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iPod Touch (6th Generation)
What's Hot: All the goodness of iOS in your pocket without a cellular contract. Great for gaming and Apple Music.
What's Not: Now that most folks own smartphones, the iPod Touch might seem atavistic.
Reviewed July 23, 2015 by Lisa Gade, Editor
in Chief (twitter: @lisagade)
Just when you thought it might be over for the iPod Touch since there hasn't been a refresh in 3 years (that's an eternity in the tech world) and phones seem to be replacing pocket media players... BOOM: Apple surprises us with the 6th generation iPod Touch. The new model looks much like the 5th generation: it's still insanely slim and incredibly light and it comes in an array of cheerful colors. Apple offers a few new colors to choose from, including the ever-popular gold, but the design is otherwise unchanged. OK, they did remove the little pop-up lanyard mount at the bottom corner. Perhaps no one actually used it or Apple wanted more room for the single speaker on the bottom.
What's important here is what's inside--this is the first iPod Touch that isn't a generation behind the current iPhone. That means you get the same dual core, 64 bit Apple A8 CPU as found in the iPhone 6, albeit clocked a little bit lower at 1.12 GHz vs. 1.4 GHz on the iPhone 6. It has the M8 Motion coprocessor, an 8MP rear camera and an improved front FaceTime camera. Here's the fine print: the 8MP camera's quality is more akin to the iPhone 5c or iPad Air 2, perhaps in part due to the slower f/2.4 lens that doesn't do fantastically in low light when compared to the iPhone 6. The screen is 4", which makes the generally small iPhone 6 seem big. That 4" screen is still Retina material with Apple's favored 326 PPI, and the resolution is 1136 x 640, like the iPhone 5c and 5s. The contrast ratio of 800:1 is very good, though not as impressive as the iPhone 6's 1400:1. Brightness is excellent at 500 nits, but you still don't get an ambient light sensor for auto-brightness.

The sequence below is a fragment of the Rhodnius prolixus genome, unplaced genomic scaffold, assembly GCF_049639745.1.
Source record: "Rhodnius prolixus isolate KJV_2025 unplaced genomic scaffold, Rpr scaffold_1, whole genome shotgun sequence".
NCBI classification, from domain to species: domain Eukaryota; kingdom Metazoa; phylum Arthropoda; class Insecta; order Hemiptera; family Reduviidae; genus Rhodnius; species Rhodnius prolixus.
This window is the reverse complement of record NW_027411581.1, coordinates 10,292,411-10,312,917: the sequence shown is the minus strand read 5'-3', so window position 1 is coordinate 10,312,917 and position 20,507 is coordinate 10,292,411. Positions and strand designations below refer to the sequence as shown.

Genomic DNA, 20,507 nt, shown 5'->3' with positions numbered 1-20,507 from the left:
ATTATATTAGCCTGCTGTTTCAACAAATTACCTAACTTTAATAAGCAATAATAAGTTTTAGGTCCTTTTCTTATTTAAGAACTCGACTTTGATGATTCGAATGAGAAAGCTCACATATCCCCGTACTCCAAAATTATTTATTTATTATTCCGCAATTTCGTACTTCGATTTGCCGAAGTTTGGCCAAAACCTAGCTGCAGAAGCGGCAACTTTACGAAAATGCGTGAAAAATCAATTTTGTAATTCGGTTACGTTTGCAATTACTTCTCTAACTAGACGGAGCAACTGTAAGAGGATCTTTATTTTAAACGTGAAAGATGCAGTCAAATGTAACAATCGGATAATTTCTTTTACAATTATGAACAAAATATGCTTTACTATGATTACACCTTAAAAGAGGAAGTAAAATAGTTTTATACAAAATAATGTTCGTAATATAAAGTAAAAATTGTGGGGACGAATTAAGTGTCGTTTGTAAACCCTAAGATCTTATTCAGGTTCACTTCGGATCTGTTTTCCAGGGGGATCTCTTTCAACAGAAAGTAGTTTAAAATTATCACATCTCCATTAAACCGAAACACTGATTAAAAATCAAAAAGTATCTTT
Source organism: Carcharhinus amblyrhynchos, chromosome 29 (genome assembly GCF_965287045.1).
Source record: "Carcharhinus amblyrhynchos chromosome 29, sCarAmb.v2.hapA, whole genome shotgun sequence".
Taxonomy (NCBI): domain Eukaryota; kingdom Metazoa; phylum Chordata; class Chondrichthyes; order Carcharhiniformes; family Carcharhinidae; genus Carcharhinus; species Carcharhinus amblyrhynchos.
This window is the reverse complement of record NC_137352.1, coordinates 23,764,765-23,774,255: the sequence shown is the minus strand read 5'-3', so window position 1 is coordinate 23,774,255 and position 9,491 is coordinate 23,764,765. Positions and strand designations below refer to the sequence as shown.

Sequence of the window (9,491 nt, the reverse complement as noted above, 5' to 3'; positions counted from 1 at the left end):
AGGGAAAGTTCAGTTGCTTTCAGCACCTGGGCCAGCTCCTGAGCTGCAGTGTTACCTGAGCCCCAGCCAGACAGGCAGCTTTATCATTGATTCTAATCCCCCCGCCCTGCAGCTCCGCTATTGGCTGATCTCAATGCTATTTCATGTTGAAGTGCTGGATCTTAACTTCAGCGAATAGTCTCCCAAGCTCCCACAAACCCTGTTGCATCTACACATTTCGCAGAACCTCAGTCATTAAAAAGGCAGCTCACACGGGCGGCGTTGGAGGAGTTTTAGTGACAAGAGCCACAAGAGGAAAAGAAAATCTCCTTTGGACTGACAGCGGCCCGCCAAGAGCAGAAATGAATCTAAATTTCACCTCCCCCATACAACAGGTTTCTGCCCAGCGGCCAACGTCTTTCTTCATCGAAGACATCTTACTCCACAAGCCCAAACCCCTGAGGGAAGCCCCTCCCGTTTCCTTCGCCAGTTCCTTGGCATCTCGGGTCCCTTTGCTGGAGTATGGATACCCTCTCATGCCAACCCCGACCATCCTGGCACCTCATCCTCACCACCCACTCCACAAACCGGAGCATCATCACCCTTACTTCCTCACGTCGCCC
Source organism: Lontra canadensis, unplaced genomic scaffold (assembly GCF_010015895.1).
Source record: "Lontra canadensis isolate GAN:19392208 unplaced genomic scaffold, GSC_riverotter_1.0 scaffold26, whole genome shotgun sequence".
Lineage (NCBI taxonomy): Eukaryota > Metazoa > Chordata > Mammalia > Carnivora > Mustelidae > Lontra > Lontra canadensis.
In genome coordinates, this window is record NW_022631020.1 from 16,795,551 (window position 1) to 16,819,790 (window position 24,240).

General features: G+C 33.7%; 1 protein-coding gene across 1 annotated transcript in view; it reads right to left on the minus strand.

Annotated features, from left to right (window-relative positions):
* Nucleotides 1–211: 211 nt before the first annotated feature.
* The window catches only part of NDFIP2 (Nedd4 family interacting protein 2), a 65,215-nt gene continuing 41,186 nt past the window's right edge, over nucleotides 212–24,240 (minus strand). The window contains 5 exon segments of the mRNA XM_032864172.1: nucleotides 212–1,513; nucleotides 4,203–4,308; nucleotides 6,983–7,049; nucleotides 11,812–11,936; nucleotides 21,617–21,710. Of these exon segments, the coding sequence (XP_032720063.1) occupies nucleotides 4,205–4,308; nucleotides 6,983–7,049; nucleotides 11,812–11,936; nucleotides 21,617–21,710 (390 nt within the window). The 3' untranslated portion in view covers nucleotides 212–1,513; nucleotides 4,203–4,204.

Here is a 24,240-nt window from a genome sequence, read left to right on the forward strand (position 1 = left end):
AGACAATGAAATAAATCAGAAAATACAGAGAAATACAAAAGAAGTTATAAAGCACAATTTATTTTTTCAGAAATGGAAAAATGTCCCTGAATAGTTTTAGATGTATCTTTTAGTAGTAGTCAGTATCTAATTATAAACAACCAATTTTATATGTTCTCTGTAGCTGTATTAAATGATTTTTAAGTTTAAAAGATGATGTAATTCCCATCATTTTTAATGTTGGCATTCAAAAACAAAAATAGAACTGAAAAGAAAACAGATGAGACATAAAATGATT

Though the iPod Touch lacks a cellular radio, it's not devoid of communication possibilities thanks to VoIP and video chat apps like Apple's own FaceTime and Microsoft's Skype. It can even iMessage for text messages (as can most Apple products, even Macs). What you won't get is a monthly cellular bill, and that makes the iPod Touch perfect for young children or for those who just want to use an iOS device for portable gaming and music playback, including Apple's new streaming music service.
The iPhone 6 and iPod Touch.
The iPod Touch starts at $199 for the 16 gig model, and if you're buying it for gaming or to haul your music library with you rather than relying on streaming over WiFi hotspots, then you'll likely want a higher capacity model. The iPod is available in 16, 32, 64 and 128 gig capacities. Each storage increment raises the price by $50, except the highest capacity 128 gig model that's a $100 jump from the next highest capacity $299 64 gig version. Those prices are obviously much lower than an iPhone at full retail, and even late model used iPhones are often pricey. The iPod Touch 6th gen has 1 gig of RAM, as do the iPhone 6 and iPhone 6 Plus.
Battery life remains the same despite a modest increase in battery capacity to feed the new A8 CPU. Apple quotes 8 hours of video playback and 40 hours of music playback, which is impressive for a device this thin and light. Imagine if Apple made the iPod Touch a bit thicker and significantly increased battery capacity--that might do well, but Apple's love of thinness makes it unlikely.
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